OTV-5 was launched by Launch Complex 39A (LC-39A) at Kennedy Space Center, a historic pad that has been used to support U.S. space programs since the early 1960s: originally built to support the Apollo program, LC-39A supported the first Saturn V launch (Apollo 4), and many subsequent Apollo missions, including Apollo 11 in July 1969. Beginning in the late 1970s, LC-39A was modified to support space shuttle launches, hosting the first and last shuttle missions to orbit in 1981 and 2011, respectively.
In 2014, SpaceX signed a 20-year lease with NASA for the use of Launch Complex 39A. Extensive modifications to LC-39A have been made to support launches of both the Falcon 9 and Falcon Heavy launch vehicles.

LC-39 along with the rest of KSC facility’s buildings built after Hurricane Andrew in 1992 are supposed to withstand winds between 130 and 135 miles per hour.

 

Don’t Fear the Reaper: A Rare Look inside Remotely Piloted Aircraft Operations at Holloman Air Force Base

We Went Inside USAF MQ-9 Reaper Training and Operations at Holloman AFB.

We never heard it. Out of the corner of my eye in a cloudless, bright blue New Mexico desert sky I saw the glint of a reflection over our bus. I glanced outside again. Nothing. No sound. Nothing in the sky. Then the glint flashed again, and this time I spotted it. But it was too late. The Reaper was already upon us.

This was the first time I had seen a General Atomics MQ-9 Reaper combat aircraft in flight. The experience stands in stark contrast to the thunder of fast jets or the whine of turboprops. In fact, the quiet whirring of the little 900 horsepower Honeywell turboprop seemed oddly toy-like. It seemed that way, if it wasn’t powering one of the most effective combat aircraft in the U.S. arsenal.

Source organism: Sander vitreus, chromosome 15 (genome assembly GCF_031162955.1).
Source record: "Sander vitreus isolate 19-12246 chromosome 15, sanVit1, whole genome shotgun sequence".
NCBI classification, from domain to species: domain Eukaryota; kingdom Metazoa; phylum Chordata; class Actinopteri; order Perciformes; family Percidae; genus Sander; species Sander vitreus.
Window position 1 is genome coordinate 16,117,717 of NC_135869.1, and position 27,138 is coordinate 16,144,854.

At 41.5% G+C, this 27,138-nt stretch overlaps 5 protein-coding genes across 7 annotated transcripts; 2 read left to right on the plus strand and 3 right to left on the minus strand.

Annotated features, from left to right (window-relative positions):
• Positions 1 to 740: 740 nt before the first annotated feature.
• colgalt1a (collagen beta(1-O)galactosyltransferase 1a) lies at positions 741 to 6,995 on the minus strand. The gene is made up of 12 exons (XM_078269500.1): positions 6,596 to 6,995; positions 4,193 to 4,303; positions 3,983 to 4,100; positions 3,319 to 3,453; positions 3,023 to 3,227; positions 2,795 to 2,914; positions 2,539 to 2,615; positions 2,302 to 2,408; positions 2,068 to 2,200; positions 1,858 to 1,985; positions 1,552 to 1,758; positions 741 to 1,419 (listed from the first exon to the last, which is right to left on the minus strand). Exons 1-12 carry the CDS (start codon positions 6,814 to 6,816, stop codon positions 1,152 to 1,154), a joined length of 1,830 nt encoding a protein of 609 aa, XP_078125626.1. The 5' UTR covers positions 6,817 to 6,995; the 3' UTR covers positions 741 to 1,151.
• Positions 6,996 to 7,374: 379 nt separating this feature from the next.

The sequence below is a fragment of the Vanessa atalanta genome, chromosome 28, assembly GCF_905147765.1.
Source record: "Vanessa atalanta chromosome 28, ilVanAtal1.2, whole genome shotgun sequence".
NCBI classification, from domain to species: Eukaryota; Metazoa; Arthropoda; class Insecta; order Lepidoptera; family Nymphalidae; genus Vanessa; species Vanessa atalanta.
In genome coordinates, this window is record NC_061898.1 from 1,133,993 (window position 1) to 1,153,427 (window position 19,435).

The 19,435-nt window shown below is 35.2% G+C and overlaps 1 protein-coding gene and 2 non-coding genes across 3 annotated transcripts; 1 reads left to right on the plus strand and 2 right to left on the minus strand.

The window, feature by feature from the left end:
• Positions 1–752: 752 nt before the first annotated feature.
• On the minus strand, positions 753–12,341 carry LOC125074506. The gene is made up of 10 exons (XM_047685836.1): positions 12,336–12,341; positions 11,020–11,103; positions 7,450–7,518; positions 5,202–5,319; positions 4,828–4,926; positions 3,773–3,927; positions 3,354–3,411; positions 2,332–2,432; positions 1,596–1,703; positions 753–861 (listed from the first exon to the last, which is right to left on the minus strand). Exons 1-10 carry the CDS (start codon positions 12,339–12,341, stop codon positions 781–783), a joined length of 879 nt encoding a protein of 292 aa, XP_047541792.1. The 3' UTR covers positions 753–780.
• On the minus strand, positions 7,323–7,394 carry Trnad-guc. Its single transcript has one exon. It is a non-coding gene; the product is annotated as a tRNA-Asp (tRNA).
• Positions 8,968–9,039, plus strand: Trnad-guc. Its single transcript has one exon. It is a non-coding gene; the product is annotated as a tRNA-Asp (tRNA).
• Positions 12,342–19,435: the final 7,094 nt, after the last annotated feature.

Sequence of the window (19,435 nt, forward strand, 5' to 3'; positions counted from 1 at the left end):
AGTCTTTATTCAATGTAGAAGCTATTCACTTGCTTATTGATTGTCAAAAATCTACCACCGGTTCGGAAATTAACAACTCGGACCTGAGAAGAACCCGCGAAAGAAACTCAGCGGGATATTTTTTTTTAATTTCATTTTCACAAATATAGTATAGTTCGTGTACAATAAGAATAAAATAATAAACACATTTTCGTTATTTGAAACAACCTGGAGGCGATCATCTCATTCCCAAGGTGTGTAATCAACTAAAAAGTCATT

Holloman AFB in New Mexico is home to the U.S. Air Force 49th Wing Remotely Piloted Aircraft squadrons. The units include the 6th, 9th and unique 29th Attack Squadrons of the 49th Wing. This is the primary school for teaching new pilots to fly the MQ-9 Reaper remotely piloted aircraft. The school provides initial qualification training for the two person aircrews that fly the Reaper. In fact the 49th Wing’s 29th Attack Squadron (ATKS) is reported to be the only complete training unit for MQ-9 Reaper aircrews in the U.S. Air Force. This distinction puts their capabilities in high demand.

Out of the clear, blue New Mexico sky an MQ-9 Reaper remotely piloted aircraft flies over us at Holloman AFB.

Remotely piloted aircraft have been the subject of misconceptions that are largely the result of fiction about “drones” or equipment that somehow spins out of human control. It is almost no more possible with a remotely piloted aircraft like the Reaper than it is with an onboard manned aircraft using a modern fly-by-wire flight control system.

There have been rare instances of adversaries jamming or supposedly taking control of remotely piloted aircraft, as with a December 2011 incident when the Iranian military managed to capture a U.S. RQ-170 Sentinel remotely piloted aircraft. But this incident is more of an anomaly than the risk of hijacks using a manned aircraft, as with the 9/11 terror attacks on the United States.